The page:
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The Truth Is Not All Nighttime Workouts Are Good For Your Sleep

When it comes to sleep disruptions, the time of day you exercise isn't as important as the type of exercise you do.

Sean Jackson
Sean Jackson is a creative copywriter living in Florida. He's had work published with Realtor.com, theScore, ESPN, and the San Francisco Chronicle. In his free time, Sean likes to play drums, fail miserably at improv and spend time at the beach.
Sean Jackson
4 min read
Woman in fitness attire looking at her watch ready to exercise.
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Life can get hectic, leaving you with little to no time to squeeze in a workout. Some have turned to the nighttime to get exercise, but is it bad to work out before bed?

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The National Library of Medicine doesn't think so. In fact, it found the opposite -- people who engage in evening workouts experienced an increase in deep sleep. Not only may nighttime workouts help you wake up feeling refreshed, but they can also aid in muscle recovery.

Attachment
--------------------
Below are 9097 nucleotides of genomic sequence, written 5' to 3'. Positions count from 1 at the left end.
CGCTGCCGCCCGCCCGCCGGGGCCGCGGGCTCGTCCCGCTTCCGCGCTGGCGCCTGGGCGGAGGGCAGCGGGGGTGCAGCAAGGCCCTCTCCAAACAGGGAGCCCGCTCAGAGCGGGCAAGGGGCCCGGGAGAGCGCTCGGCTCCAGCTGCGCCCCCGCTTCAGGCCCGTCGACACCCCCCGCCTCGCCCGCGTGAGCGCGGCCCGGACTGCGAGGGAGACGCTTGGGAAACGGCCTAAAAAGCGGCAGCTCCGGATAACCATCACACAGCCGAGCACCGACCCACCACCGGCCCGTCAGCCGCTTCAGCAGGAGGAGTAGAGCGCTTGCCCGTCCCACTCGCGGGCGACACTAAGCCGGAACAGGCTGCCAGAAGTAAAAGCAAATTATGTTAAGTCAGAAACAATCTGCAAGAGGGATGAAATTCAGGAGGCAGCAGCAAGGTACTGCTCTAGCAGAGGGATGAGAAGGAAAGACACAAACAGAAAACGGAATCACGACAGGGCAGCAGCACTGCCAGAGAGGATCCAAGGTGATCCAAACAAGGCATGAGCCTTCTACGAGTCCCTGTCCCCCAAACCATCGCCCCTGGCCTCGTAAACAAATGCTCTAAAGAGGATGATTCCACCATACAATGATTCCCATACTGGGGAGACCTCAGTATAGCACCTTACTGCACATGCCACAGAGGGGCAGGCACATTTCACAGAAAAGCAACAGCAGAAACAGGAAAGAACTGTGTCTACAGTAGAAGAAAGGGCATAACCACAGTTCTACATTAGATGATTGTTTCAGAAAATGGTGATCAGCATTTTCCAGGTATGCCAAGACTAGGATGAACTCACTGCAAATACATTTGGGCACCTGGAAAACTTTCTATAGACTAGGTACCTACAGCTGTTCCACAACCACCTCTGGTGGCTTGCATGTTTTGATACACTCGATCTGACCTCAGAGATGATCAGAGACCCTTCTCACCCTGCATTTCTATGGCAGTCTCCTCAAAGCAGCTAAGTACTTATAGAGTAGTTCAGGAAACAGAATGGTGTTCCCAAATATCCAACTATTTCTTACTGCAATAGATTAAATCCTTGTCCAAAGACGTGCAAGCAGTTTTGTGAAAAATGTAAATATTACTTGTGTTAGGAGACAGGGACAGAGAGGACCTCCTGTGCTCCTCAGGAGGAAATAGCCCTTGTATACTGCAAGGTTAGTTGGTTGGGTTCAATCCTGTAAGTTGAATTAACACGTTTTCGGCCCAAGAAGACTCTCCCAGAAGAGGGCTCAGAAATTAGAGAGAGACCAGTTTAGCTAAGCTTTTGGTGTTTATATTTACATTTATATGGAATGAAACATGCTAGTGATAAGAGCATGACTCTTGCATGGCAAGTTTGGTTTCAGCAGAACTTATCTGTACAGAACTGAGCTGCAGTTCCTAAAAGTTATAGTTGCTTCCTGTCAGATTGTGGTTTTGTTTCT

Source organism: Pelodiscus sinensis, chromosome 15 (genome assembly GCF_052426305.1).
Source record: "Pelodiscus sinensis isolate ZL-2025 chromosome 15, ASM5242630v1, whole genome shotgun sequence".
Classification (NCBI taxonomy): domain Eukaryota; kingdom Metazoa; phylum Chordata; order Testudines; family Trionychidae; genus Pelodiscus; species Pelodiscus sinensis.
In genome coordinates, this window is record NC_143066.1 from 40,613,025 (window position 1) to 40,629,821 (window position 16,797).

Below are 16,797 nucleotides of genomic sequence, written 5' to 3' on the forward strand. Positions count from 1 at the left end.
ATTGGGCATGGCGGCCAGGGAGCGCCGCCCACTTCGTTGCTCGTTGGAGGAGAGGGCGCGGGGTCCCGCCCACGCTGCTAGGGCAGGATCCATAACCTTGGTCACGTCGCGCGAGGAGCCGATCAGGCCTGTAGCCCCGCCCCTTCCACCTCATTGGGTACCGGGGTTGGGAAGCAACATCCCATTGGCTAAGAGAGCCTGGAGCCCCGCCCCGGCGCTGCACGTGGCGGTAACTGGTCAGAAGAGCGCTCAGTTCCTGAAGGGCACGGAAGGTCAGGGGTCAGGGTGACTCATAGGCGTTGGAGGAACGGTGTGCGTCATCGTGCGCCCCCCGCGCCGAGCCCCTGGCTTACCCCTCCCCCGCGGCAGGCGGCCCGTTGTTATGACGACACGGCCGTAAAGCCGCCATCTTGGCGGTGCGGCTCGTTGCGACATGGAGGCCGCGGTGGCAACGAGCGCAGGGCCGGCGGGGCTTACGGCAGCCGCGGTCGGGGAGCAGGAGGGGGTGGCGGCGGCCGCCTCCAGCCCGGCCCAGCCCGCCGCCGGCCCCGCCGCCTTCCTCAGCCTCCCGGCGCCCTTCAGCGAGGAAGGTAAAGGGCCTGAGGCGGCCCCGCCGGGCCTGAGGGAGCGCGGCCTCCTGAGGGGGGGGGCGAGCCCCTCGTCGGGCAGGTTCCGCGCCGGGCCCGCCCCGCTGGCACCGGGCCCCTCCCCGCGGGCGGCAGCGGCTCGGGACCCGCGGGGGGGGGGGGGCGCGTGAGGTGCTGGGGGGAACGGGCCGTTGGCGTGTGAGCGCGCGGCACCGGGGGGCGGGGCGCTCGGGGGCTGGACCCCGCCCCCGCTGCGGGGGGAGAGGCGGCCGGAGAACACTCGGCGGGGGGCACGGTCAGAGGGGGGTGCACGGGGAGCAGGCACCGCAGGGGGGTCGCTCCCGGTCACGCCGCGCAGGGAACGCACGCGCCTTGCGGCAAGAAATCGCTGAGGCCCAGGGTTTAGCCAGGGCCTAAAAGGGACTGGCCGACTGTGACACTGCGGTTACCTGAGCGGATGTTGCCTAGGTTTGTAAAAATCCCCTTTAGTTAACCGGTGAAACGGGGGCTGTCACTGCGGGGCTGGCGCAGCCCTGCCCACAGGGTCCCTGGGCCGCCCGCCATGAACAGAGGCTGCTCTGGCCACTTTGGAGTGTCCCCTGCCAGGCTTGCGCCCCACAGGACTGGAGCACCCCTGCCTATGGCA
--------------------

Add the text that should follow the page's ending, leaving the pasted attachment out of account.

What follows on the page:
That said, not all evening exercises are beneficial, and some might hinder your ability to sleep. Our guide to exercising before bed outlines which workouts improve sleep quality and which ones might keep you up.  

Can exercise affect your sleep?

One nighttime workout you want to avoid is high-intensity interval training. During these sessions, you engage in short bursts of vigorous exercises -- think sprinting for 30 to 60 seconds followed by a cool down. It ramps your heart rate to the point where you may be left without breath. While there are ample benefits to this type of exercise, your body might not enjoy them right before you go to sleep.

It disrupts your body's internal clock, also known as your circadian rhythm. When you do high-intensity workouts in the evening, it shifts your body's cycle, resulting in delays in melatonin production. In turn, your body has trouble falling asleep because it's not receiving the melatonin it needs.

Moreover, engaging in this type of exercise can raise your body's temperature, provide a runner's high, increase your heart rate, and elevate cortisol. Cortisol is a hormone tasked with handling stress. During high-intensity interval training, your brain tells your body to release higher levels of cortisol. 

If you engage in too many high-intensity workouts weekly (the recommended amount is two to three) you might experience Cortisol Creep -- excess cortisol production in the body. Relating back to sleep, it may affect your sleep patterns or could cause sleeplessness. That's why it's vital to do exercises that improve sleep quality. 

Woman doing a high intensity workout
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Can exercise help you sleep better? 

Low-impact exercise can improve your sleep quality. For chronic insomnia sufferers, moderate exercise can reduce the time it takes to fall asleep. When you engage in low-impact workouts, it doesn't disrupt your body's clock.